The Montezuma County Planning Department is considering how to address golden and bald eagles nesting on private land.
Although the bald eagle was removed from the Endangered Species Act list in 2007, it is still protected under the federal Bald and Golden Eagle Protection Act, which applies to public and private lands.
The issue came to the attention of the planning department from a wildlife watcher concerned about a bald eagle and nest on private land northwest of Cortez. The adjacent property was recently subdivided, and a new home is planned about quarter-mile away from the nest in a cottonwood tree.
It is illegal to disturb or harm the eagles or their nest under the Eagle Protection Act, and enforcement is by the U.S. Fish and Wildlife Service.
Fines and penalties may be issued if negligent or intentional landowner actions harmed the bird or caused it to abandon the nest.
State and federal guidelinesFish and Wildlife has a recommended setback of 330 to 660 feet, depending on historic land use and geography, as a guideline to avoid harming the eagles.
But Colorado Parks and Wildlife has more stringent guidelines to protect eagles and other raptors due to the generally more open habitat conditions in the state.
CPW recommends a quarter-mile, no-surface occupancy buffer around the eagle nest not including what has been traditionally been occurring, said Matt Thorpe, area wildlife manager for Parks and Wildlife.
To protect active nests during breeding season and chick rearing, the state recommendation is a half-mile buffer of no human encroachment between Oct. 15 and July 31.
County planner James Dietrich said landowners should be aware that they could be liable if their actions disturb or harm federally protected eagles. The state and federal guidelines, though not mandatory, are intended to help individuals avoid causing illegal harm to the protected eagles.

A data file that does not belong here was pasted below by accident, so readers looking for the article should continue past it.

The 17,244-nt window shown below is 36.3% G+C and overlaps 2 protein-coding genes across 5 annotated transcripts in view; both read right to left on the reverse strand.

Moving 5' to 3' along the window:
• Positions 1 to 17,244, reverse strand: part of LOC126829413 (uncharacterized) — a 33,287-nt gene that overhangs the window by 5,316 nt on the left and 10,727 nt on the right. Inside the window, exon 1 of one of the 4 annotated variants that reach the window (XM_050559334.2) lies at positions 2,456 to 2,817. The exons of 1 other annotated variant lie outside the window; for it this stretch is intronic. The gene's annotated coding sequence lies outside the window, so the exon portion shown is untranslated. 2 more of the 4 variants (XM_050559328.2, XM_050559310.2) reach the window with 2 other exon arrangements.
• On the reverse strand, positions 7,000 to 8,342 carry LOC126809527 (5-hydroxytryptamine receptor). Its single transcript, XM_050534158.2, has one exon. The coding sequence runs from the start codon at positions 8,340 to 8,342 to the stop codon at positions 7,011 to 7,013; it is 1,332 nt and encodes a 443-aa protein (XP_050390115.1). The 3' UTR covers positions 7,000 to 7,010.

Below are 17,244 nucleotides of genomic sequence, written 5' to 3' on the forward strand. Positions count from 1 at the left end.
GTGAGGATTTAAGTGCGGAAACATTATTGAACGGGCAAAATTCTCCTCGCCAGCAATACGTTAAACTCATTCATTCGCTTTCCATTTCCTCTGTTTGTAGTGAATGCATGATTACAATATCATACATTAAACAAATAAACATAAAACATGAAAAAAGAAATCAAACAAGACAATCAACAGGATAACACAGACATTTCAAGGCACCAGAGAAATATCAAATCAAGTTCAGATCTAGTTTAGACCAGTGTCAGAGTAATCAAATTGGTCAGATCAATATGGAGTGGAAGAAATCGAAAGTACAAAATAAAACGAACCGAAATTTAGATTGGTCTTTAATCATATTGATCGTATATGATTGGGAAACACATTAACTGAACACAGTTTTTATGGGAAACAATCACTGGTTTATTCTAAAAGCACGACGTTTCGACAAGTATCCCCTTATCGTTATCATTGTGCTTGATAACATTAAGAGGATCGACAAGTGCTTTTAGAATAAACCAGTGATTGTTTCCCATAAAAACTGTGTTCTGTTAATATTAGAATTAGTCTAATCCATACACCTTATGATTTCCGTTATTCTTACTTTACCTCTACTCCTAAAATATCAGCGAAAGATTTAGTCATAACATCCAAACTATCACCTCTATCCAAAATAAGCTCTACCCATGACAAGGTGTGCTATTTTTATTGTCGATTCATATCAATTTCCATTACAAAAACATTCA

As an insurance measure, Dietrich said landowners could try and negotiate a “take permit” for eagles from Fish and Wildlife that outlines specific land use and mitigation measures designed to protect the bird and nest.
If they follow the permit requirements and the eagle is still negatively impacted, the landowner can avoid liability. Take permits cost $500 to $1,000 and may take a two-year process to obtain one, but they are not guaranteed.
Dietrich said the issue of eagle nests being potentially impacted by development will be “taken under advisement” going forward. Potentially impacted landowners could be informed of the bird’s protective status.
Thorpe said Parks and Wildlife offers advice for protecting eagles on private land and will meet with landowners to determine whether the nest is occupied or has chicks. Eagles in rural neighborhoods tend to be more tolerant of established homes and activities, he said.
“The best step is to reach out to us, and we can do a site visit to determine if it is an active nest or a roost,” said Thorpe. “They are protected under federal law, and as a state agency we set guidelines and suggest mitigation measures.”
Keeping your distance from active eagle nests is advised, and disruptive activity should be avoided. Unoccupied nests should also be left alone, because often an eagle will return to it to lay eggs and raise chicks.